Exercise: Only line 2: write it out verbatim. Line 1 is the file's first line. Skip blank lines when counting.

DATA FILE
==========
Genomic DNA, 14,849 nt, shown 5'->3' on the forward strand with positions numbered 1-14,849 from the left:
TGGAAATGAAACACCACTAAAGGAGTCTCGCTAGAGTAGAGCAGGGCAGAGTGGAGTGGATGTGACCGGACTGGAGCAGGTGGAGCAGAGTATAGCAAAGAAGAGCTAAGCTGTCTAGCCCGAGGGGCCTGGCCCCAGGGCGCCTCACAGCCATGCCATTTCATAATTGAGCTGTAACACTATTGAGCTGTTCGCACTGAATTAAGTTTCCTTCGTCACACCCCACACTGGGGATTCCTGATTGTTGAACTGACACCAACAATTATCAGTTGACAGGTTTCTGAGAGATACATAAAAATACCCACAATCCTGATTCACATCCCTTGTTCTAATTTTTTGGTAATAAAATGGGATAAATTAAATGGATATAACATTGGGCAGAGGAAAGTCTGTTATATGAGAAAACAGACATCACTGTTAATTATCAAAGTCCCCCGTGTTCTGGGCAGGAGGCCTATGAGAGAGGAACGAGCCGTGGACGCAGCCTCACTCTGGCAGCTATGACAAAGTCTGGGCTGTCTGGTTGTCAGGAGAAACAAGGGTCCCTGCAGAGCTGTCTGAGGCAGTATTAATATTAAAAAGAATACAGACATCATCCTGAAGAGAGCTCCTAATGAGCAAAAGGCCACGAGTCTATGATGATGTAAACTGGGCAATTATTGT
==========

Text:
TGGAAATGAAACACCACTAAAGGAGTCTCGCTAGAGTAGAGCAGGGCAGAGTGGAGTGGATGTGACCGGACTGGAGCAGGTGGAGCAGAGTATAGCAAAGAAGAGCTAAGCTGTCTAGCCCGAGGGGCCTGGCCCCAGGGCGCCTCACAGCCATGCCATTTCATAATTGAGCTGTAACACTATTGAGCTGTTCGCACTGAATTAAGTTTCCTTCGTCACACCCCACACTGGGGATTCCTGATTGTTGAACTGACACCAACAATTATCAGTTGACAGGTTTCTGAGAGATACATAAAAATACCCACAATCCTGATTCACATCCCTTGTTCTAATTTTTTGGTAATAAAATGGGATAAATTAAATGGATATAACATTGGGCAGAGGAAAGTCTGTTATATGAGAAAACAGACATCACTGTTAATTATCAAAGTCCCCCGTGTTCTGGGCAGGAGGCCTATGAGAGAGGAACGAGCCGTGGACGCAGCCTCACTCTGGCAGCTATGACAAAGTCTGGGCTGTCTGGTTGTCAGGAGAAACAAGGGTCCCTGCAGAGCTGTCTGAGGCAGTATTAATATTAAAAAGAATACAGACATCATCCTGAAGAGAGCTCCTAATGAGCAAAAGGCCACGAGTCTATGATGATGTAAACTGGGCAATTATTGT